Earthworms have a body part called the gizzard that grinds up their food. As the food moves through their body, they absorb the necessary nutrients. The processed organic material or worm poop comes out as worm castings and acts as a natural fertilizer.

6. Their strong muscles and mucus help them move.

Have you wondered how worms move? Worms can move through the ground without legs because of the strong muscles that help them navigate their underground habitat. The earthworm, for example, has circular muscles that wrap around their bodies and longitudinal muscles that stretch along their length.

They can push through the ground by coordinating and stretching these long muscles1. Furthermore, their strong muscles help them push twice more than their body weight.

Another critical factor in their movement is the mucus they produce. Like the snail's mucus, this slime lubricates the surface of their bodies and reduces friction with the ground. Their sticky slime helps hold clusters of soil particles together in aggregates.

Furthermore, these segment worms also possess tiny hairs called setae. These hairs allow them to grip the surrounding soil particles while moving.

7. They have five hearts but no lungs.

Worms have an adaptation that sets them apart from many other creatures: they have five pairs of hearts. These major organs work harmoniously to pump blood throughout their bodies, ensuring efficient circulation. 

Additionally, worms have a fascinating way of obtaining oxygen. Earthworms breathe through their skin instead of relying on lungs or gills like other animals. This unique process, known as cutaneous respiration, allows oxygen to pass directly into their bodies while releasing carbon dioxide.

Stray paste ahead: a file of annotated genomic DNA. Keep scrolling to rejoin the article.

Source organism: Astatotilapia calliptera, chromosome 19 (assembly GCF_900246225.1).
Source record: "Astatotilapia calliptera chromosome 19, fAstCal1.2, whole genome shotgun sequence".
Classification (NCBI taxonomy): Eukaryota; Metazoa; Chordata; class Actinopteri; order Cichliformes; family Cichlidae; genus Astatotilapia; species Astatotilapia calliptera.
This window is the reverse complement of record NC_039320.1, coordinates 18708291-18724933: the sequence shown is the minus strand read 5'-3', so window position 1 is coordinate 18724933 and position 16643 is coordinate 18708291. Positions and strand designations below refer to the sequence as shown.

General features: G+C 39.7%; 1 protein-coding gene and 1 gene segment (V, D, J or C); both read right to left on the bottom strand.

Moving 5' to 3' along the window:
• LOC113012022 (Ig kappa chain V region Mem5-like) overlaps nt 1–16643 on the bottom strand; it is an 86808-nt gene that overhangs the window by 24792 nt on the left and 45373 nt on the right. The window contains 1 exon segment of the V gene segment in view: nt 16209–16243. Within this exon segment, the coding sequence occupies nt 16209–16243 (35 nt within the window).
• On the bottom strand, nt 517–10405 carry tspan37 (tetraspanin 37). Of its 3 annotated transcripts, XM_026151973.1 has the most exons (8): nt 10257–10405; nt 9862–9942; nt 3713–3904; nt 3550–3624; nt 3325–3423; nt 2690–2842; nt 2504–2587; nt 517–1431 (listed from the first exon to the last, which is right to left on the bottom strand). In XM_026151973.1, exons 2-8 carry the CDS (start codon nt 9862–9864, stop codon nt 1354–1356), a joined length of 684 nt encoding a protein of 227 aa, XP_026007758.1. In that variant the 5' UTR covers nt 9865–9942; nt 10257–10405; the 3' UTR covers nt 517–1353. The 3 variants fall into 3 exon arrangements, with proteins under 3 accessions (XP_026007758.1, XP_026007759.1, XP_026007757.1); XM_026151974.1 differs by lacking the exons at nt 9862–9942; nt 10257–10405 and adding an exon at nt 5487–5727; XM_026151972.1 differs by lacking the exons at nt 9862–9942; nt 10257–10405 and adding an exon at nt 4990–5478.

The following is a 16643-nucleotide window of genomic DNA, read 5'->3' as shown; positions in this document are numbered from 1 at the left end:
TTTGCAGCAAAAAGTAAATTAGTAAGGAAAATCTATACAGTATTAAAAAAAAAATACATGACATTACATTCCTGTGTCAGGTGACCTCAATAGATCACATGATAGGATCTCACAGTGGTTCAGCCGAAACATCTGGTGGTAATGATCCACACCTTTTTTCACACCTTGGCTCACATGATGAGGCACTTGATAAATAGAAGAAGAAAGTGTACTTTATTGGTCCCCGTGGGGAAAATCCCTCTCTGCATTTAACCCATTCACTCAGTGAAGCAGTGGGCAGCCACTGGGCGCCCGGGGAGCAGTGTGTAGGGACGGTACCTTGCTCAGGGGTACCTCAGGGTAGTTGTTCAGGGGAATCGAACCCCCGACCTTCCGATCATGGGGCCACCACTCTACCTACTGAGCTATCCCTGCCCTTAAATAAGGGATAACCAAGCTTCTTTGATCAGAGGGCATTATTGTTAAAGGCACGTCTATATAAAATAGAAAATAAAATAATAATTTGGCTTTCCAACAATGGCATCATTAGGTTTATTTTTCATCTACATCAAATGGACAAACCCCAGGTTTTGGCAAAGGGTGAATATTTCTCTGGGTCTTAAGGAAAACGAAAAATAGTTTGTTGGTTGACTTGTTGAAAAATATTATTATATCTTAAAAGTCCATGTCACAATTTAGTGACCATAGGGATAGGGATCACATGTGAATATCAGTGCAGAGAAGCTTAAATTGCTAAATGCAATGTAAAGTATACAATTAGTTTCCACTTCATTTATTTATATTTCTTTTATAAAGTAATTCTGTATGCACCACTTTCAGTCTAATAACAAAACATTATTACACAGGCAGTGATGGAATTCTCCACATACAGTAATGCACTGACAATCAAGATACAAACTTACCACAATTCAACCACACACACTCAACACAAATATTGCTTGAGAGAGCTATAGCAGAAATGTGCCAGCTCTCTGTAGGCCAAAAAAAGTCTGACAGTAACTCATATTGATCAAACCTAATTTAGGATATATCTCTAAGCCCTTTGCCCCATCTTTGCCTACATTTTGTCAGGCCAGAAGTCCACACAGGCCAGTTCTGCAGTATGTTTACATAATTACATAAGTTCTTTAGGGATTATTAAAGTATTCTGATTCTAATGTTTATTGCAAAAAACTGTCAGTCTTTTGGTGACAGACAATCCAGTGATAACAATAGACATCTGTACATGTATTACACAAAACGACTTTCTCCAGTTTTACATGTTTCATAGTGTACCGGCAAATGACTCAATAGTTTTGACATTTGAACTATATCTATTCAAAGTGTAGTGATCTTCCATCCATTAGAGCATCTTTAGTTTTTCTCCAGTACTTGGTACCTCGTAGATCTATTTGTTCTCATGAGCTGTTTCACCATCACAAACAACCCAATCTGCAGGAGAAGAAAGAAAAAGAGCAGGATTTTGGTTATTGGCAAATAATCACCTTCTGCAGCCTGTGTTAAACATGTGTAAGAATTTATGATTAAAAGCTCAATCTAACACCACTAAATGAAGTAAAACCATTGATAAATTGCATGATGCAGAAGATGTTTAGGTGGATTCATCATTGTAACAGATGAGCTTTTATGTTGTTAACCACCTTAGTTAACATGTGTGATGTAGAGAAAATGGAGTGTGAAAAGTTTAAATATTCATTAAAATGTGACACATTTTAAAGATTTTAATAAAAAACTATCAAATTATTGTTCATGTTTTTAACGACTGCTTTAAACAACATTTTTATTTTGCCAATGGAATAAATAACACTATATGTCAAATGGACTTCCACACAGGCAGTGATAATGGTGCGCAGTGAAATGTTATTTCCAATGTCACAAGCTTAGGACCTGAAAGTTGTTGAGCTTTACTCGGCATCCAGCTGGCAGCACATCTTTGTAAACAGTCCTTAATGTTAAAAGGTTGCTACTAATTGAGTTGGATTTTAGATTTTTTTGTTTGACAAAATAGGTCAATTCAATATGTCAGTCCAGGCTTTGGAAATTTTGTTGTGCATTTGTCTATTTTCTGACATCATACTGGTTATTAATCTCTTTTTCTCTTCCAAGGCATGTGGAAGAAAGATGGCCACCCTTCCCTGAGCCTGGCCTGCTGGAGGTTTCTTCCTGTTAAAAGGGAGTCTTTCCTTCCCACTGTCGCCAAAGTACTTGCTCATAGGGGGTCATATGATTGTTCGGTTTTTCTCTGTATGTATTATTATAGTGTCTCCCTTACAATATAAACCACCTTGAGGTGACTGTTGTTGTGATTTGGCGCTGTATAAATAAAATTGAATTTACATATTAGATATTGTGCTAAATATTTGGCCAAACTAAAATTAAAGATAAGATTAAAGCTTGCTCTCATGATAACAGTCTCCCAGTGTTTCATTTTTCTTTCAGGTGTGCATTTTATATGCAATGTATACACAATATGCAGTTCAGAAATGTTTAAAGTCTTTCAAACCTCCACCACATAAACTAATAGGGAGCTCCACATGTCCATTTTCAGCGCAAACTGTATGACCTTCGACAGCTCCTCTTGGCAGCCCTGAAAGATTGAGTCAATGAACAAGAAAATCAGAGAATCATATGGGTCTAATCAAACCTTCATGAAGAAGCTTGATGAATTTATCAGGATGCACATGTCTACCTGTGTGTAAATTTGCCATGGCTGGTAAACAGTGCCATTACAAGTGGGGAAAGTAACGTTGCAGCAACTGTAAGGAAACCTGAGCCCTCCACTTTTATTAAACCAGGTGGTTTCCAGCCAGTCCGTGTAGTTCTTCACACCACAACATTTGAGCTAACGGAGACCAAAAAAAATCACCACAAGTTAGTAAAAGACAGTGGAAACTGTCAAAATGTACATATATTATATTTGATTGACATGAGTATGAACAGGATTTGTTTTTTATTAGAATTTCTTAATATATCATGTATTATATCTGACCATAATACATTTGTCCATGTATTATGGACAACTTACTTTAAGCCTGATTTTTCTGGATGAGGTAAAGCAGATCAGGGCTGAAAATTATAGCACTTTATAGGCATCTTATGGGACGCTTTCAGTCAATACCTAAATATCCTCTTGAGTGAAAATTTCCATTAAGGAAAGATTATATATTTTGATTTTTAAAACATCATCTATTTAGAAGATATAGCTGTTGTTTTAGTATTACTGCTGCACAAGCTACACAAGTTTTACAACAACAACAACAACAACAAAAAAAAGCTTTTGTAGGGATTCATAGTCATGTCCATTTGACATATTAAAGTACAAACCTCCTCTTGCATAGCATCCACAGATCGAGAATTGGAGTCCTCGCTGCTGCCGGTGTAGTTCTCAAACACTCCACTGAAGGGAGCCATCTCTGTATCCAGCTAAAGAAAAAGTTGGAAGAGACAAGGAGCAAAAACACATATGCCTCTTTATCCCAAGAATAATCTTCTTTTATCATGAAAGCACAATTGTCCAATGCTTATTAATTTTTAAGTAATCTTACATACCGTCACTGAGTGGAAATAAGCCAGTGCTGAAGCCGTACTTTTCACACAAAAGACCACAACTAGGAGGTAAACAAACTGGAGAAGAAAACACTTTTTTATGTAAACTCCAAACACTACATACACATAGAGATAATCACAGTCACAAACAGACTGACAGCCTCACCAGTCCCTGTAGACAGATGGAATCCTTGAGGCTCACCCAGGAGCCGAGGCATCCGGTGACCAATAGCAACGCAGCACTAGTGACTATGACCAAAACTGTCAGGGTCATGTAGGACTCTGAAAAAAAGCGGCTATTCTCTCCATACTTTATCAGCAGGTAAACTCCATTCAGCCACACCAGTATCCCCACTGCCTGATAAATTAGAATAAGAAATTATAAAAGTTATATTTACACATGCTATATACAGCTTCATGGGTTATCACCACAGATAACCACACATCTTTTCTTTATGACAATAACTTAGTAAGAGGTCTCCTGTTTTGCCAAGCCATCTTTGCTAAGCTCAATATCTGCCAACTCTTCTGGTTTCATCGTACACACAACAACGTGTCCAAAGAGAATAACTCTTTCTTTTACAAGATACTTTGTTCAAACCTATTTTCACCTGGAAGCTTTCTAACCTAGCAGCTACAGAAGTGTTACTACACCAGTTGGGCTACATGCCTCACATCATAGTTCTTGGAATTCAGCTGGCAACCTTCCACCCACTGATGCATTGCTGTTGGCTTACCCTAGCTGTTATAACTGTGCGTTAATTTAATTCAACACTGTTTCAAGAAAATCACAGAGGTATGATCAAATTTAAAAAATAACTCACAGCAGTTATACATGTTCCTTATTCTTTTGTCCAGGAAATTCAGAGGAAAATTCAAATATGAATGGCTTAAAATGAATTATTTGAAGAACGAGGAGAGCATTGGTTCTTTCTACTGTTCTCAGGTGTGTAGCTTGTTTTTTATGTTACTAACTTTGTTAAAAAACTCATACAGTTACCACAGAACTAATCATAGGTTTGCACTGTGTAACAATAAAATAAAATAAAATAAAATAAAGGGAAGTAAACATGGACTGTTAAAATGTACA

8. Earthworms are hermaphrodites.

worm on leaf
Photo by Eukalyptus on Pixabay

Many species, including the common earthworm, are hermaphrodites, meaning an individual has male and female sex organs6. However, they can't self-fertilize. This adaptation helps them grow their population quickly and increases their chances of survival.

The process of hermaphroditic reproduction in worms is quite intricate. They have a unique way of exchanging sperm. For example, earthworms align their bodies through a protective mucus layer during mating and sperm exchange.

Flatworms, conversely, have a unique and aggressive behavior called "penis fencing." These worms mate using their sharp penises to inject sperm into each other. After mating, worms create protective cocoons or egg cases to safeguard their fertilized eggs until they hatch.

9. Baby worms hatch from cocoons.

It takes two worms to mate. Once impregnated, they lay cocoons to protect their eggs. Like butterflies, these eggs develop inside the cocoons until they're ready to hatch. The number of eggs in a cocoon can vary from 1-20, depending on the species.

Once the eggs hatch, small, transparent baby worms emerge. These hatchlings waste no time and start eating organic matter while tunneling through the soil. For example, baby earthworms emerge from the cocoons fully developed.

As they grow, they continue the vital work of their species, ensuring that healthy soil supports their survival and the well-being of other creatures that rely on it.

worm crawling on asphalt
Photo by iGlobalWeb on Pixabay

Did you know that there's a competition that involves worms? Worm Charming is a unique competition that has become popular recently. It started in the UK in 1980 and has since spread to countries like the US and Australia. The objective of the competition is to lure as many worms to the surface as possible without hurting them or disturbing their homes.

Participants in Worm Charming use different techniques to attract the worms. The competitions have strict rules to ensure the safety of the worm, like not digging or using chemicals. After the event, participants usually return the worms to their natural habitat.

Worm charming is not just a fun spectacle; it also raises awareness about worms' vital role in our ecosystem. It reminds us to protect their delicate homes and appreciate their contribution to our planet.

11. Leeches are medically beneficial.

For many years, people have used leeches to help with health problems. These special worms can benefit people with blood clotting and swelling issues.